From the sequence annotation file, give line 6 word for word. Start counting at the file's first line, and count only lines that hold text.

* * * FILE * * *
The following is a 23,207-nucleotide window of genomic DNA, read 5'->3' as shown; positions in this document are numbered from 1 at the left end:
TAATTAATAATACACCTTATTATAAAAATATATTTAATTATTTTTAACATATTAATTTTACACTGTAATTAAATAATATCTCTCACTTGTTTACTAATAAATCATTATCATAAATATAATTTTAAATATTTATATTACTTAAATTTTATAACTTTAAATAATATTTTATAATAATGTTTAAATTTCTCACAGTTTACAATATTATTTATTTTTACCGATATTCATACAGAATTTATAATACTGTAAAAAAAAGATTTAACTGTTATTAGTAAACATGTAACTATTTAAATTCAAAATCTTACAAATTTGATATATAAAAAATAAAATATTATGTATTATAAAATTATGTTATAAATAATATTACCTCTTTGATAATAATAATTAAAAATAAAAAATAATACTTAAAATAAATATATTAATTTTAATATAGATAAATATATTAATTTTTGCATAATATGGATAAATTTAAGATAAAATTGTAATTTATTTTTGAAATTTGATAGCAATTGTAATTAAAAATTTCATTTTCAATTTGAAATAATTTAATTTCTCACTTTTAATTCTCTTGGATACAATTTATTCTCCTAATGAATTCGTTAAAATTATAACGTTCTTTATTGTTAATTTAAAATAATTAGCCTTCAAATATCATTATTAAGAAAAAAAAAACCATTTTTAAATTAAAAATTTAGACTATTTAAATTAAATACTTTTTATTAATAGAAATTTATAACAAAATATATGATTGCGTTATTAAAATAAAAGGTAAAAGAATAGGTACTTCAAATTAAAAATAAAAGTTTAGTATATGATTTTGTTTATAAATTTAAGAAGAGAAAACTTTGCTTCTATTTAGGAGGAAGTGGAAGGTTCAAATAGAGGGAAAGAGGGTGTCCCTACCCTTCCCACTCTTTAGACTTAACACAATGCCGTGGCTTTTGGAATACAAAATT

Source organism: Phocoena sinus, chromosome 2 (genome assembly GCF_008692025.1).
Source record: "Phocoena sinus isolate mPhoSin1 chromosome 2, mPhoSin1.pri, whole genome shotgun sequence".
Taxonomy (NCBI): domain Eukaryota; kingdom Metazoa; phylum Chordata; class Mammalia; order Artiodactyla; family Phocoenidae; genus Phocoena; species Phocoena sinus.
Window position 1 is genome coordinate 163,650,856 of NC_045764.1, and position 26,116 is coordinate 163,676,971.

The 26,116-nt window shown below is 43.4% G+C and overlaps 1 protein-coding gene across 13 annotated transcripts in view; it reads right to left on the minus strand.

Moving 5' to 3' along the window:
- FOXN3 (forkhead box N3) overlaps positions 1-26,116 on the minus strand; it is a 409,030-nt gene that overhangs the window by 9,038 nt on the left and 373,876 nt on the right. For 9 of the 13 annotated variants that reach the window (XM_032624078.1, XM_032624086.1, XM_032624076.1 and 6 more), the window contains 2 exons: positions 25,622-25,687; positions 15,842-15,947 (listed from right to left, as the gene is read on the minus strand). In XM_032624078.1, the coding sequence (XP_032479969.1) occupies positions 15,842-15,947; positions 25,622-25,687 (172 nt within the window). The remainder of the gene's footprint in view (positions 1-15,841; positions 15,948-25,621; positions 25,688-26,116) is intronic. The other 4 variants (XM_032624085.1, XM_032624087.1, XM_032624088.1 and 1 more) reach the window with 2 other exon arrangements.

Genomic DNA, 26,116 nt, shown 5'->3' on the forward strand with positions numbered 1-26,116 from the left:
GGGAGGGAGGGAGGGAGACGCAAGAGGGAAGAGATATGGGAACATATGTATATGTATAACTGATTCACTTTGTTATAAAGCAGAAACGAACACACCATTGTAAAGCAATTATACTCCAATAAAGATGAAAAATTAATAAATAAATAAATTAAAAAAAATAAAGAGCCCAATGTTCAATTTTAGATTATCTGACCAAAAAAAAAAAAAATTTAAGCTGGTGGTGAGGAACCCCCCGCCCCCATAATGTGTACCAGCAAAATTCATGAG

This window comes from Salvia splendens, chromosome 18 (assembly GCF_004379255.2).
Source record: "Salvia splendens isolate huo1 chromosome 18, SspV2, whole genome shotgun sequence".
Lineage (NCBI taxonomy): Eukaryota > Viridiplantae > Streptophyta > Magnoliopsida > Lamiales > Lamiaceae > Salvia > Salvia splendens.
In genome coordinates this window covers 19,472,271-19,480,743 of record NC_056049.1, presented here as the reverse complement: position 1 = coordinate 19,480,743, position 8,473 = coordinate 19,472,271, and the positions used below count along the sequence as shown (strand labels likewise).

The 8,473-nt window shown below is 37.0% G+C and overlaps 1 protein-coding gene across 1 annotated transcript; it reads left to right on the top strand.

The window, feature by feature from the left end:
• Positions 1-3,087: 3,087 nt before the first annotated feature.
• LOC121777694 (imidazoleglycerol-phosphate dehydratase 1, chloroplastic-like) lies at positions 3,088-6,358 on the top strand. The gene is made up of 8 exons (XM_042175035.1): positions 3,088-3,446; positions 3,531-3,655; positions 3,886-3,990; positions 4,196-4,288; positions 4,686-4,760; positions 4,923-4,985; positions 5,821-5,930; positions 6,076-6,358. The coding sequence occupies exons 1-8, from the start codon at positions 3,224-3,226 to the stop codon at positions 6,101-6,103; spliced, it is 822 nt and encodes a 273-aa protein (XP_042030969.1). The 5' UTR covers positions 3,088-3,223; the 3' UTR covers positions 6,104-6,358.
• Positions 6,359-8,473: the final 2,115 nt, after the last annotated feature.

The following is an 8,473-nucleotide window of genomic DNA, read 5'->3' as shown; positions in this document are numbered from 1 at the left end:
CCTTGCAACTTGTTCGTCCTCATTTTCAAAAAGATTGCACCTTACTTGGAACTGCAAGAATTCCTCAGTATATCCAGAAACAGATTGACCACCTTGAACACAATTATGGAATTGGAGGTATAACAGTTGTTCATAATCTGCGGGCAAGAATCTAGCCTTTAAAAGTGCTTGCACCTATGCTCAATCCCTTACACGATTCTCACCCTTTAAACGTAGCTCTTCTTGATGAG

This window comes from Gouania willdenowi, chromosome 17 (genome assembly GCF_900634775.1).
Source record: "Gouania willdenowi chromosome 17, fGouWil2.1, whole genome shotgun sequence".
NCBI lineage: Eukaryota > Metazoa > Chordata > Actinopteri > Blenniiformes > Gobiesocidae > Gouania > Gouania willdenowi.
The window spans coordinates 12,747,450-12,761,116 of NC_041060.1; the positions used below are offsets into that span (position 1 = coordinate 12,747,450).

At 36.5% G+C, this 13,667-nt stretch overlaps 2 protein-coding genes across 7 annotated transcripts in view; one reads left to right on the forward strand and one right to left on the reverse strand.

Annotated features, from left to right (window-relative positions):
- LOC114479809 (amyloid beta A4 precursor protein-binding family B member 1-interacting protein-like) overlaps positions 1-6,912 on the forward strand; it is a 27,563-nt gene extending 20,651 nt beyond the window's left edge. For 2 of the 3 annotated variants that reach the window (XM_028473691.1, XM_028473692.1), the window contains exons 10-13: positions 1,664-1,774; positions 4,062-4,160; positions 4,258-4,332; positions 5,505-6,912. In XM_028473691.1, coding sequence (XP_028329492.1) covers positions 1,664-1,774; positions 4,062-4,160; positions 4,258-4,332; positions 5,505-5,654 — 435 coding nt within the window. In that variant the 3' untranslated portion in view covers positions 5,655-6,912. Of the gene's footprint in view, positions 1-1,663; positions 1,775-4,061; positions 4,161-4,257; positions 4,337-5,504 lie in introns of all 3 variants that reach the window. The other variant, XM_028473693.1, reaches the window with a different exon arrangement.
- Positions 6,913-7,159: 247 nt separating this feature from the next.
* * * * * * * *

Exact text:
Window position 1 is genome coordinate 163,650,856 of NC_045764.1, and position 26,116 is coordinate 163,676,971.